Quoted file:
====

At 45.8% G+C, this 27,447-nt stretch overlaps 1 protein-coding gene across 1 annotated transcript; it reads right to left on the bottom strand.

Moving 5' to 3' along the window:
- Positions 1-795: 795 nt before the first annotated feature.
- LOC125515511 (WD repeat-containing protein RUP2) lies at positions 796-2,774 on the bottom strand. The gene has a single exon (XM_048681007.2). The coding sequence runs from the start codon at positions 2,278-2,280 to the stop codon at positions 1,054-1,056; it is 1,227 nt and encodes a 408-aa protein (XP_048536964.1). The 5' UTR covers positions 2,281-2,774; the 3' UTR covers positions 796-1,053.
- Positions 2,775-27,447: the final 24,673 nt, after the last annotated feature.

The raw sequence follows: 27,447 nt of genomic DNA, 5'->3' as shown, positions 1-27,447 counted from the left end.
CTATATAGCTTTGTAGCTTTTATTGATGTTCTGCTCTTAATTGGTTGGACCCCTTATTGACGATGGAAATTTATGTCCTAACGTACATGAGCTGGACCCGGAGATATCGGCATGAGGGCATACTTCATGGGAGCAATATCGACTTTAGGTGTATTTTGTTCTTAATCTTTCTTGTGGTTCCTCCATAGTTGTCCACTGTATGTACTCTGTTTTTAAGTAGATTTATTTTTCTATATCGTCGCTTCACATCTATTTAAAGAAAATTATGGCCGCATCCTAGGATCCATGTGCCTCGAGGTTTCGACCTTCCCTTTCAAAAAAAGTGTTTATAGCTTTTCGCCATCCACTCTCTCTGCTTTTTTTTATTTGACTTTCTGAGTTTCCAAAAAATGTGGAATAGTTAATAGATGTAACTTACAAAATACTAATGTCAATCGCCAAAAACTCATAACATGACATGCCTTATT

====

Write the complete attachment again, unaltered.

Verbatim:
At 45.8% G+C, this 27,447-nt stretch overlaps 1 protein-coding gene across 1 annotated transcript; it reads right to left on the bottom strand.

Moving 5' to 3' along the window:
- Positions 1-795: 795 nt before the first annotated feature.
- LOC125515511 (WD repeat-containing protein RUP2) lies at positions 796-2,774 on the bottom strand. The gene has a single exon (XM_048681007.2). The coding sequence runs from the start codon at positions 2,278-2,280 to the stop codon at positions 1,054-1,056; it is 1,227 nt and encodes a 408-aa protein (XP_048536964.1). The 5' UTR covers positions 2,281-2,774; the 3' UTR covers positions 796-1,053.
- Positions 2,775-27,447: the final 24,673 nt, after the last annotated feature.

The raw sequence follows: 27,447 nt of genomic DNA, 5'->3' as shown, positions 1-27,447 counted from the left end.
CTATATAGCTTTGTAGCTTTTATTGATGTTCTGCTCTTAATTGGTTGGACCCCTTATTGACGATGGAAATTTATGTCCTAACGTACATGAGCTGGACCCGGAGATATCGGCATGAGGGCATACTTCATGGGAGCAATATCGACTTTAGGTGTATTTTGTTCTTAATCTTTCTTGTGGTTCCTCCATAGTTGTCCACTGTATGTACTCTGTTTTTAAGTAGATTTATTTTTCTATATCGTCGCTTCACATCTATTTAAAGAAAATTATGGCCGCATCCTAGGATCCATGTGCCTCGAGGTTTCGACCTTCCCTTTCAAAAAAAGTGTTTATAGCTTTTCGCCATCCACTCTCTCTGCTTTTTTTTATTTGACTTTCTGAGTTTCCAAAAAATGTGGAATAGTTAATAGATGTAACTTACAAAATACTAATGTCAATCGCCAAAAACTCATAACATGACATGCCTTATT